The lady I was with, though somewhat confused and not well, not able to follow the words on the page, had her memory triggered by the words she knew so well, and she joined in with bits she recognised, including this prayer of confession.

But somewhere it must have got transposed in her mind into a form of words from her childhood — something her mother used to say, I suspect, as I remember my own mother saying similar. 

She confessed to her sin being: "my fault, my own fault, my own stupid fault."

That's what my mother used to say — "It's his own stupid fault!" or "It was my own stupid fault!" — if she or someone else made a silly and regrettable mistake. She would also say, "I have no one to blame but myself!" Who was to blame when things went wrong featured sharply in my mother's thinking, as it does for many people (you'll notice this if you follow the news).

I think the memory of this fusion of words in confession came back to me today because I was thinking about the many mistakes I have made and wrong turnings I have taken, stumbling inadequately and often ineffectually along the path of simplicity. So I have ended up wasting resources (my own and the Earth's) on silly purchases, buying things I didn't really want for reasons I wasn't bright enough to discern — only to come to the reluctant conclusion I didn't want to keep this thing, within an embarrassingly short space of time. I should have known better; it was my fault, my own fault, my own stupid fault.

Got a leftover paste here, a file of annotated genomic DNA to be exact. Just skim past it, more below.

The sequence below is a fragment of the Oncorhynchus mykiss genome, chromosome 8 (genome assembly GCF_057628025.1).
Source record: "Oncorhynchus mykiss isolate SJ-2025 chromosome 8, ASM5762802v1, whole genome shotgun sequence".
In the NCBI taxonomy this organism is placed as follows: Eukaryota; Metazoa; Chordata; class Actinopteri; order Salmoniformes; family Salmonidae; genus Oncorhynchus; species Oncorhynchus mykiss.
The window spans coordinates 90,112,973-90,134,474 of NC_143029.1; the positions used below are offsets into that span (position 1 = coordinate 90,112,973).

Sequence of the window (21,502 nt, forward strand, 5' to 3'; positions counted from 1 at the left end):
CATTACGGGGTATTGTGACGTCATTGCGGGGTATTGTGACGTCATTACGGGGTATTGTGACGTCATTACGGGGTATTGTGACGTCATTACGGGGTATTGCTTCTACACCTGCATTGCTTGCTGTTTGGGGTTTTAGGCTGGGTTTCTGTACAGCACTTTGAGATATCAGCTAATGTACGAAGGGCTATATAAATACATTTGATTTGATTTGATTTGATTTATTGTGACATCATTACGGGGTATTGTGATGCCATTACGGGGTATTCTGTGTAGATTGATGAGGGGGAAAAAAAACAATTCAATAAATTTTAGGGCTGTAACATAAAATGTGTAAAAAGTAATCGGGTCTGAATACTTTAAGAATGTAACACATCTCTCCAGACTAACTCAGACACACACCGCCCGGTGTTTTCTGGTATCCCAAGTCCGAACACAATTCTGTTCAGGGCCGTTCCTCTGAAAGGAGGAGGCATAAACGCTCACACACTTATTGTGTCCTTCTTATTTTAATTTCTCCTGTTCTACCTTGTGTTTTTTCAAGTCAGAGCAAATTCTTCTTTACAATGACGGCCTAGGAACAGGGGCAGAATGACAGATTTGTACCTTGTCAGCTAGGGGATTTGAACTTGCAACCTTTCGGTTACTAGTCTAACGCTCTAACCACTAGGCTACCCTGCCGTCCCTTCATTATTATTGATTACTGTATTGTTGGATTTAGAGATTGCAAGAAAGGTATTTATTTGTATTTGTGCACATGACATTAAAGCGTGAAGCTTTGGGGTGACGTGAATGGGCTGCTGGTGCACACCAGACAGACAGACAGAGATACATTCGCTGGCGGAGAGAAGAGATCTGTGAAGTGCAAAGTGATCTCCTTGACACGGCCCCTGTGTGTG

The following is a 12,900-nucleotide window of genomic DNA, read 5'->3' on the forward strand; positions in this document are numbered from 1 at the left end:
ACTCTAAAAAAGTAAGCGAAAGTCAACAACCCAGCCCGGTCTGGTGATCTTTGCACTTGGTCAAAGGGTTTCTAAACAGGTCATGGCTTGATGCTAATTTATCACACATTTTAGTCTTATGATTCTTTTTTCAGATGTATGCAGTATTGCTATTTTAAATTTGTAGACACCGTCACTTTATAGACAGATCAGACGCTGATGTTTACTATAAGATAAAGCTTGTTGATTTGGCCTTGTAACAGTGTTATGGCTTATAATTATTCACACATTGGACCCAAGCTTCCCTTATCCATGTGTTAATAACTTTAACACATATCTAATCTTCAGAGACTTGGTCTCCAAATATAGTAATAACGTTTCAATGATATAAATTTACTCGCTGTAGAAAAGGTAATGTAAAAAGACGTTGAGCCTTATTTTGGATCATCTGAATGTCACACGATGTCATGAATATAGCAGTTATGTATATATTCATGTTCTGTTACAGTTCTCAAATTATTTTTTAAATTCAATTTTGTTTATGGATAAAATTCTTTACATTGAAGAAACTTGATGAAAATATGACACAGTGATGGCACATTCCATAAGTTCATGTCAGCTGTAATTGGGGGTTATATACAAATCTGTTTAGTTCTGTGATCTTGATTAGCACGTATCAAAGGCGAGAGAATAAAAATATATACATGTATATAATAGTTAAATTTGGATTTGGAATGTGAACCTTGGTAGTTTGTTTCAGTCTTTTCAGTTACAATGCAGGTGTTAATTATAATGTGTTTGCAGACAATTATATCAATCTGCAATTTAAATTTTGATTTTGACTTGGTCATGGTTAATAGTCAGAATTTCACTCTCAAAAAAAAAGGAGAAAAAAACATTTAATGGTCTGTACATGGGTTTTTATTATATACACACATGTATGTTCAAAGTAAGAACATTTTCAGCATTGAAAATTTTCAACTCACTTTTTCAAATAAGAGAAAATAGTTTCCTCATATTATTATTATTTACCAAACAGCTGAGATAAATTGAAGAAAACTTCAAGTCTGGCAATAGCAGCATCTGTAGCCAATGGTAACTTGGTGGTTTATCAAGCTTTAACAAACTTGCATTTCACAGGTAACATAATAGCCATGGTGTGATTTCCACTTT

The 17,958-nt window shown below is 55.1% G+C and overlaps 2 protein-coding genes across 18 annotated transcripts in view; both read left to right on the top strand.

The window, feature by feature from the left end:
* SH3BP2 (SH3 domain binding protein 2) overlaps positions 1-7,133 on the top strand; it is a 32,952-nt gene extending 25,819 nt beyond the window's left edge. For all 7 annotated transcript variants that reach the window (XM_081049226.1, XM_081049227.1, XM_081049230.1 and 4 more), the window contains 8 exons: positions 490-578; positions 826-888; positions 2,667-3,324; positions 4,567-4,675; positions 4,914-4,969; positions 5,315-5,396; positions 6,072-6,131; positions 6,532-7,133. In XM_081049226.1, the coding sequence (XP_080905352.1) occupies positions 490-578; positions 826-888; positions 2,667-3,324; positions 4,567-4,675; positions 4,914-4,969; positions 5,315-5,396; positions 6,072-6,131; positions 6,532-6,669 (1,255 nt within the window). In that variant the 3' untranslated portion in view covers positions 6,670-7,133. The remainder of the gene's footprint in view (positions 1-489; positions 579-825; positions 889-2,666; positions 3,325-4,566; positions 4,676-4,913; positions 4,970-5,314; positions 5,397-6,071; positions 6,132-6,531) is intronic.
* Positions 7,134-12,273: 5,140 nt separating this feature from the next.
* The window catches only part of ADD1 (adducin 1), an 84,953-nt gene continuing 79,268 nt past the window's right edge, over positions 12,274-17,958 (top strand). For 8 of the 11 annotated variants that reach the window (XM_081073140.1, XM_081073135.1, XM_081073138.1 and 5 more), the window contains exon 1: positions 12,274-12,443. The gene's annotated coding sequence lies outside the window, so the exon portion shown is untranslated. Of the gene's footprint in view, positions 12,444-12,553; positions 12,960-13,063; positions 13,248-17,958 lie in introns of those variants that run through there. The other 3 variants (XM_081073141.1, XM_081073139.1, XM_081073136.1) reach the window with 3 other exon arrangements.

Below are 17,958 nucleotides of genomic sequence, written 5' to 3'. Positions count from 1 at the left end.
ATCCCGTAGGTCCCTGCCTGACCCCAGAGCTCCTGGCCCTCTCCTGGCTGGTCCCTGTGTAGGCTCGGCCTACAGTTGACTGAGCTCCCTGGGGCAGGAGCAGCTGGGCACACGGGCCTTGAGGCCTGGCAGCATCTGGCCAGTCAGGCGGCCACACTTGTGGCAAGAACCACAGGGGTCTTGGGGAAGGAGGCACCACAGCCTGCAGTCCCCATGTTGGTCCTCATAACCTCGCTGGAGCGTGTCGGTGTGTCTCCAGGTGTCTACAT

But that's part of what it means to be human, isn't it?

One of my fellow ordinands, alongside whom I trained on the Southwark Ordination Course (Anglican, but they also took Methodists), said one night as we sat in the pub enjoying a drink together when classes were finished: "Sometimes I get it wrong; and when I do, God forgives me."

It was such a simple thing to say, but profound as well, and went deep into my soul — I loved the trust and peace implicit in it.

Today, then, I'm moving on some things I should never have bought in the first place, a set of eco-snack-plates/trays made of bamboo, and some wheat-straw beakers that go nicely with them. I thought they'd be great for parties, and got them shortly before we all went into lockdown and no parties were allowed. The ensuing months offered plenty of time for reflection, allowing me to come slowly to the unwelcome realisation that the regular plates we already had would do just as well, and that these would get very little use. Such a pointless and unnecessary purchase — "my fault, my own fault, my own stupid fault. No one to blame but myself." But sometimes I get it wrong; and when I do, God forgives me.